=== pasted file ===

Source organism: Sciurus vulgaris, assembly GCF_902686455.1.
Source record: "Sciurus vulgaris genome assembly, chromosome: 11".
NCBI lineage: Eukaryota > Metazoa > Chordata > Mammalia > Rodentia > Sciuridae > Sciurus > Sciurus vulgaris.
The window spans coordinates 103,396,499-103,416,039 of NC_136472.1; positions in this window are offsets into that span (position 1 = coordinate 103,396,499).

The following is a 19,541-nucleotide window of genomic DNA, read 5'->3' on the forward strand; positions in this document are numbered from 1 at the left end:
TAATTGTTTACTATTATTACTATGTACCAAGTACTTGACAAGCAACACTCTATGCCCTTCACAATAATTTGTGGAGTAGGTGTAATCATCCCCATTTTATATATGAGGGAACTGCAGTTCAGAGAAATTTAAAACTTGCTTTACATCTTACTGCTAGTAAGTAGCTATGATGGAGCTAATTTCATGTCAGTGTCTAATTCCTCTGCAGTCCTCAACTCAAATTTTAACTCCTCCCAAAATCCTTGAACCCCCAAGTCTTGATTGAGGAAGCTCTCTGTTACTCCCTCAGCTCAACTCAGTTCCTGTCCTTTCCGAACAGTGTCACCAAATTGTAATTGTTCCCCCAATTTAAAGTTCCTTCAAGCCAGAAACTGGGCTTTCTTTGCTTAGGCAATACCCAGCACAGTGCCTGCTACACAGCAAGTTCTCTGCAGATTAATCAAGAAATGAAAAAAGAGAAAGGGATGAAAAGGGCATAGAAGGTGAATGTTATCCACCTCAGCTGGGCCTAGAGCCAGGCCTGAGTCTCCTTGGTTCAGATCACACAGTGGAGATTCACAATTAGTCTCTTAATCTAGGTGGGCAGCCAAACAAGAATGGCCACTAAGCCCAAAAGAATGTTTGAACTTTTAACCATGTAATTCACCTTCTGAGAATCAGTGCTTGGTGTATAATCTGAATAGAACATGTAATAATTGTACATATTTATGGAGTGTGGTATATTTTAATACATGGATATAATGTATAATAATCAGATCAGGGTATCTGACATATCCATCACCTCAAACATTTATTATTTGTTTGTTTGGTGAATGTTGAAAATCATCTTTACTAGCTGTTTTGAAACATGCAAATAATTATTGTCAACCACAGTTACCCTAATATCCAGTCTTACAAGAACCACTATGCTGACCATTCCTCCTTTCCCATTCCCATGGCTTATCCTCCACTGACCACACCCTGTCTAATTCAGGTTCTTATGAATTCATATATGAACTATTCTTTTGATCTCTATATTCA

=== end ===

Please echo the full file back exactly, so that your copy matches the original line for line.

Source organism: Sciurus vulgaris, assembly GCF_902686455.1.
Source record: "Sciurus vulgaris genome assembly, chromosome: 11".
NCBI lineage: Eukaryota > Metazoa > Chordata > Mammalia > Rodentia > Sciuridae > Sciurus > Sciurus vulgaris.
The window spans coordinates 103,396,499-103,416,039 of NC_136472.1; positions in this window are offsets into that span (position 1 = coordinate 103,396,499).

The following is a 19,541-nucleotide window of genomic DNA, read 5'->3' on the forward strand; positions in this document are numbered from 1 at the left end:
TAATTGTTTACTATTATTACTATGTACCAAGTACTTGACAAGCAACACTCTATGCCCTTCACAATAATTTGTGGAGTAGGTGTAATCATCCCCATTTTATATATGAGGGAACTGCAGTTCAGAGAAATTTAAAACTTGCTTTACATCTTACTGCTAGTAAGTAGCTATGATGGAGCTAATTTCATGTCAGTGTCTAATTCCTCTGCAGTCCTCAACTCAAATTTTAACTCCTCCCAAAATCCTTGAACCCCCAAGTCTTGATTGAGGAAGCTCTCTGTTACTCCCTCAGCTCAACTCAGTTCCTGTCCTTTCCGAACAGTGTCACCAAATTGTAATTGTTCCCCCAATTTAAAGTTCCTTCAAGCCAGAAACTGGGCTTTCTTTGCTTAGGCAATACCCAGCACAGTGCCTGCTACACAGCAAGTTCTCTGCAGATTAATCAAGAAATGAAAAAAGAGAAAGGGATGAAAAGGGCATAGAAGGTGAATGTTATCCACCTCAGCTGGGCCTAGAGCCAGGCCTGAGTCTCCTTGGTTCAGATCACACAGTGGAGATTCACAATTAGTCTCTTAATCTAGGTGGGCAGCCAAACAAGAATGGCCACTAAGCCCAAAAGAATGTTTGAACTTTTAACCATGTAATTCACCTTCTGAGAATCAGTGCTTGGTGTATAATCTGAATAGAACATGTAATAATTGTACATATTTATGGAGTGTGGTATATTTTAATACATGGATATAATGTATAATAATCAGATCAGGGTATCTGACATATCCATCACCTCAAACATTTATTATTTGTTTGTTTGGTGAATGTTGAAAATCATCTTTACTAGCTGTTTTGAAACATGCAAATAATTATTGTCAACCACAGTTACCCTAATATCCAGTCTTACAAGAACCACTATGCTGACCATTCCTCCTTTCCCATTCCCATGGCTTATCCTCCACTGACCACACCCTGTCTAATTCAGGTTCTTATGAATTCATATATGAACTATTCTTTTGATCTCTATATTCA